20 Aug The Power of Verse Novels: Igniting a Love for Reading in Teenagers
By Tia Fisher, author
Engaging teen readers can be challenging. Too many distractions, re-wired attention spans, competing interests and the conviction that reading’s not for them. But verse novels offer a breath of fresh air in the school library, taking the power of poetry and combining it with the gripping storytelling of a novel.
Jason Reynolds, former US National Children’s Laureate, is all about making literature accessible and relatable. “If someone’s afraid of dogs, we don’t present them with a pit bull,” he says. “So if a young person is intimidated by literature, why do we show up with a pack of pit bulls in the form of pages and expect them to stop running away?” It’s a brilliant point. Instead of overwhelming teens with dense blocks of text, why not introduce them to the “palm-sized pup” of verse? Pacey, with a shorter word count and a lot of white space, a verse novel isn’t so far away from scrolling on a phone; readers swiftly turn the pages, gaining momentum and building confidence with each poem. Verse novels can even be read aloud in their entirety.
Authors bring the pages to life with innovative fonts, sizes and spacing, creating visually appealing and interactive reading experiences. Shaped poems add depth and symbolism to the story; text messages and social media exchanges are often artfully integrated; emojis and abbreviations reflect real-life communication. This is not only relevant in a digital world but may appeal to lovers of graphic novels.
Verse novels blur the boundaries between poetry and prose. A close reading will unearth deeper meanings and students can analyse the author’s word choice, structure and placement on the page; exploring poetic devices such as alliteration, enjambement and assonance.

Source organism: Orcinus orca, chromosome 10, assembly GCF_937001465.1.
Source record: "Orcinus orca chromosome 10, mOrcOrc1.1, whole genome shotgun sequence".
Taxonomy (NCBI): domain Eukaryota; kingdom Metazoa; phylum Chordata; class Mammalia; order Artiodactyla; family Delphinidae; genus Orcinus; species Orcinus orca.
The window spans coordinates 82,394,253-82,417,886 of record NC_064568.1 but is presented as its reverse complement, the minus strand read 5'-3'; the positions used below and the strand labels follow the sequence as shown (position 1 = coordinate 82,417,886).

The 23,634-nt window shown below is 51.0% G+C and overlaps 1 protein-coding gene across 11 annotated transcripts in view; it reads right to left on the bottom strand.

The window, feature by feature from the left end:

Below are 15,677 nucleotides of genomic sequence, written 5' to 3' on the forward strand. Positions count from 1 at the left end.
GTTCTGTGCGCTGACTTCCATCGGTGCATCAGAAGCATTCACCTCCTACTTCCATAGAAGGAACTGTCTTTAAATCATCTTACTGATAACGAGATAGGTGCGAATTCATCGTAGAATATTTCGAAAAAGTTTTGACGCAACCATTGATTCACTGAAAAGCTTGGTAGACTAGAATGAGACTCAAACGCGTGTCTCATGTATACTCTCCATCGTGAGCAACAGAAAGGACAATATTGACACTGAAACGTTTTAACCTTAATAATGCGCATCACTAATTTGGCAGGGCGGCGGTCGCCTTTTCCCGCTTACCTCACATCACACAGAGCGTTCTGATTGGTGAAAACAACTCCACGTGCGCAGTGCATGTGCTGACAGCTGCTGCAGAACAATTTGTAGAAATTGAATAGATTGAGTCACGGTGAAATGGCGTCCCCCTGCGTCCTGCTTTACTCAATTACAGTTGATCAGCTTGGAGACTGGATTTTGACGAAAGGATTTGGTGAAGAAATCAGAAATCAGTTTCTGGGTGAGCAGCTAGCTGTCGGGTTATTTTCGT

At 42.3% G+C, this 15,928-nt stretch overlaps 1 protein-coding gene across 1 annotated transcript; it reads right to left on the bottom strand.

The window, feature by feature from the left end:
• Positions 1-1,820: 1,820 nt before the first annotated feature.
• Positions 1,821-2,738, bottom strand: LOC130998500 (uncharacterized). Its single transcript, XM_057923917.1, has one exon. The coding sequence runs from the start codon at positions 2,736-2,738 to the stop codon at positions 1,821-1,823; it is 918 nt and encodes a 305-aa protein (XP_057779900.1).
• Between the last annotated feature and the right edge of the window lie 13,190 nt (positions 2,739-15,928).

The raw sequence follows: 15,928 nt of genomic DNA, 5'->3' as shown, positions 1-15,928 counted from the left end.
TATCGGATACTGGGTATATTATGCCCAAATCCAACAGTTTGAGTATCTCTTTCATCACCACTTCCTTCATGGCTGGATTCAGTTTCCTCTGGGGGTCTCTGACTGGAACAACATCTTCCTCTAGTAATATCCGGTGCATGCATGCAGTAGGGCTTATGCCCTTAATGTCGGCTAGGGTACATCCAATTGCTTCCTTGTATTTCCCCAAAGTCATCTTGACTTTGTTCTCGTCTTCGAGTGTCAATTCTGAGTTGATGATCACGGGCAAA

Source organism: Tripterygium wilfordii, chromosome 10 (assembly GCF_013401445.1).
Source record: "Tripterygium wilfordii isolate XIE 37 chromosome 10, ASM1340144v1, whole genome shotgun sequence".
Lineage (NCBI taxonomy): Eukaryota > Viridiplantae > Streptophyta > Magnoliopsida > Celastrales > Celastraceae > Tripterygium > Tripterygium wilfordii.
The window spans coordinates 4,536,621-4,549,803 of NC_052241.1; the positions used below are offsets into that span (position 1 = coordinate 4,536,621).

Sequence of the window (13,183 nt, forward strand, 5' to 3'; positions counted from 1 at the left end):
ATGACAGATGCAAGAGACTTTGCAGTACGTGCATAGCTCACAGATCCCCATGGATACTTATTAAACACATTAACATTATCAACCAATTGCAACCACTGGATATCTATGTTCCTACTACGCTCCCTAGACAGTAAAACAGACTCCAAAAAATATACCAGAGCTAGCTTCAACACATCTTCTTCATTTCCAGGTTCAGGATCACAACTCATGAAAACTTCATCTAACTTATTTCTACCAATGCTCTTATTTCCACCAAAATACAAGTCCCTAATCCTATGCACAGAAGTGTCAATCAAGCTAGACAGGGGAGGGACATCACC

Immersion and empathy
The concise and evocative language of verse transports readers directly into the hearts and minds of the characters; the distilled immediacy of voice chimes with the emotional intensity of adolescence, allowing teenagers to forge deep connections with the story and its protagonists.
Sparser description allows the reader to imagine themselves in the liminal spaces. The relatability of verse novels creates a powerful emotional bond between the readers and the characters, evoking empathy, sparking introspection and igniting meaningful discussions. My own novel and Jason Reynolds’ Long Way Down (exploring the impact of gang violence) are good examples of how format and subject matter can reach out and change lives.
A Year 8 student told me that Crossing the Line was the first book he’s finished since Aliens Love Underpants. The door to reading has opened, and he’s evangelising his new-found love among his peers. A verse novel has transformed a boy who ‘wouldn’t be seen dead picking up a book’ into someone who now wants to start a school book club.
Verse novels in Book Clubs in Schools’ book list are The Crossing by Manjeet Mann and The Crossover by Kwame Alexander. See the full book list.
For a list of verse novels, try LoveReading4Kids list of verse novels to shout about
Jason Reynolds in conversation with Alex Wheatle in the Book Clubs for Schools event in Brixton.
Jason Reynolds: How poetry can help kids turn a fear of literature into love
Tia Fisher is the author of Crossing the Line (Hot Key Books 2023), a verse novel for teens based on a true story of a teenager ensnared in county lines.Tia Fisher can be found on Twitter @tiafisher_ and on Instagram at @tia_fisher_writes. You can read about Crossing the Line, and access the free school resources at www.tiafisher.com